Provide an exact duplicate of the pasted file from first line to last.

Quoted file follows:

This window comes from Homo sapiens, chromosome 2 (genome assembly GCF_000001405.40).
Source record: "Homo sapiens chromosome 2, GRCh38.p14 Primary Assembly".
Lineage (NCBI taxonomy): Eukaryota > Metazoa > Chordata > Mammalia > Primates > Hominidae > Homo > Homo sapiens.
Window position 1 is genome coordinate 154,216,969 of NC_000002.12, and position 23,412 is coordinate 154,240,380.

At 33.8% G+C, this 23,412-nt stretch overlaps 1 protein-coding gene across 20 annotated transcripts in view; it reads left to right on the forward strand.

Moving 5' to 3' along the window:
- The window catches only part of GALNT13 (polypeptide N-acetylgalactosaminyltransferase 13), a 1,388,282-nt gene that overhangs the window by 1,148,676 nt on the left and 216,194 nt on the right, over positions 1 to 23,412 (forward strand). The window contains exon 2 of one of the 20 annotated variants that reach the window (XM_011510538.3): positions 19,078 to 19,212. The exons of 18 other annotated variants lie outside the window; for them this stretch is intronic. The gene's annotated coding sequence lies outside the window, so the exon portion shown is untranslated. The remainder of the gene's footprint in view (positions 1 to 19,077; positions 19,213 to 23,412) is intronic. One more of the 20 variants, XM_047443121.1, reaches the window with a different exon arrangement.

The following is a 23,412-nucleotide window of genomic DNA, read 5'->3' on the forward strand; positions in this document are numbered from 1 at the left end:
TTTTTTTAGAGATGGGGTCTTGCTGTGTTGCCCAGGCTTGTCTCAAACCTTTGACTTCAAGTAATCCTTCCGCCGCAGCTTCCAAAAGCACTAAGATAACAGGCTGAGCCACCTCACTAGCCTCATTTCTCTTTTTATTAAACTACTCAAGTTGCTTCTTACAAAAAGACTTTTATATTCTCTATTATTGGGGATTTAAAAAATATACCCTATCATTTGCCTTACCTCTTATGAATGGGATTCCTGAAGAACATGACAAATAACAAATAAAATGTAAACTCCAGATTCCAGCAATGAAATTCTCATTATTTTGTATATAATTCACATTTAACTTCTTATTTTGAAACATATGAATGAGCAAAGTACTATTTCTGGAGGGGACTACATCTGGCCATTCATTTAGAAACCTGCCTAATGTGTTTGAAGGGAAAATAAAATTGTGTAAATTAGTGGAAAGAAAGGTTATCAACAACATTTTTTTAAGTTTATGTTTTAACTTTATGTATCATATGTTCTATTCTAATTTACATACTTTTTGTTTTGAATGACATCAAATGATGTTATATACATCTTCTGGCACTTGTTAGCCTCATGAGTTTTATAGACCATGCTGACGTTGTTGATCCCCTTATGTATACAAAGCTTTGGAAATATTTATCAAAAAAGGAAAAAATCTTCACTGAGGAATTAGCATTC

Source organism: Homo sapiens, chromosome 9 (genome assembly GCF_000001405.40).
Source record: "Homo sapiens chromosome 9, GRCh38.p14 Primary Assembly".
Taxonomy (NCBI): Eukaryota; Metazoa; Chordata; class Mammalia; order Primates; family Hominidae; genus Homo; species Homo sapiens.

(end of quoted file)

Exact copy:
This window comes from Homo sapiens, chromosome 2 (genome assembly GCF_000001405.40).
Source record: "Homo sapiens chromosome 2, GRCh38.p14 Primary Assembly".
Lineage (NCBI taxonomy): Eukaryota > Metazoa > Chordata > Mammalia > Primates > Hominidae > Homo > Homo sapiens.
Window position 1 is genome coordinate 154,216,969 of NC_000002.12, and position 23,412 is coordinate 154,240,380.

At 33.8% G+C, this 23,412-nt stretch overlaps 1 protein-coding gene across 20 annotated transcripts in view; it reads left to right on the forward strand.

Moving 5' to 3' along the window:
- The window catches only part of GALNT13 (polypeptide N-acetylgalactosaminyltransferase 13), a 1,388,282-nt gene that overhangs the window by 1,148,676 nt on the left and 216,194 nt on the right, over positions 1 to 23,412 (forward strand). The window contains exon 2 of one of the 20 annotated variants that reach the window (XM_011510538.3): positions 19,078 to 19,212. The exons of 18 other annotated variants lie outside the window; for them this stretch is intronic. The gene's annotated coding sequence lies outside the window, so the exon portion shown is untranslated. The remainder of the gene's footprint in view (positions 1 to 19,077; positions 19,213 to 23,412) is intronic. One more of the 20 variants, XM_047443121.1, reaches the window with a different exon arrangement.

The following is a 23,412-nucleotide window of genomic DNA, read 5'->3' on the forward strand; positions in this document are numbered from 1 at the left end:
TTTTTTTAGAGATGGGGTCTTGCTGTGTTGCCCAGGCTTGTCTCAAACCTTTGACTTCAAGTAATCCTTCCGCCGCAGCTTCCAAAAGCACTAAGATAACAGGCTGAGCCACCTCACTAGCCTCATTTCTCTTTTTATTAAACTACTCAAGTTGCTTCTTACAAAAAGACTTTTATATTCTCTATTATTGGGGATTTAAAAAATATACCCTATCATTTGCCTTACCTCTTATGAATGGGATTCCTGAAGAACATGACAAATAACAAATAAAATGTAAACTCCAGATTCCAGCAATGAAATTCTCATTATTTTGTATATAATTCACATTTAACTTCTTATTTTGAAACATATGAATGAGCAAAGTACTATTTCTGGAGGGGACTACATCTGGCCATTCATTTAGAAACCTGCCTAATGTGTTTGAAGGGAAAATAAAATTGTGTAAATTAGTGGAAAGAAAGGTTATCAACAACATTTTTTTAAGTTTATGTTTTAACTTTATGTATCATATGTTCTATTCTAATTTACATACTTTTTGTTTTGAATGACATCAAATGATGTTATATACATCTTCTGGCACTTGTTAGCCTCATGAGTTTTATAGACCATGCTGACGTTGTTGATCCCCTTATGTATACAAAGCTTTGGAAATATTTATCAAAAAAGGAAAAAATCTTCACTGAGGAATTAGCATTC

Source organism: Homo sapiens, chromosome 9 (genome assembly GCF_000001405.40).
Source record: "Homo sapiens chromosome 9, GRCh38.p14 Primary Assembly".
Taxonomy (NCBI): Eukaryota; Metazoa; Chordata; class Mammalia; order Primates; family Hominidae; genus Homo; species Homo sapiens.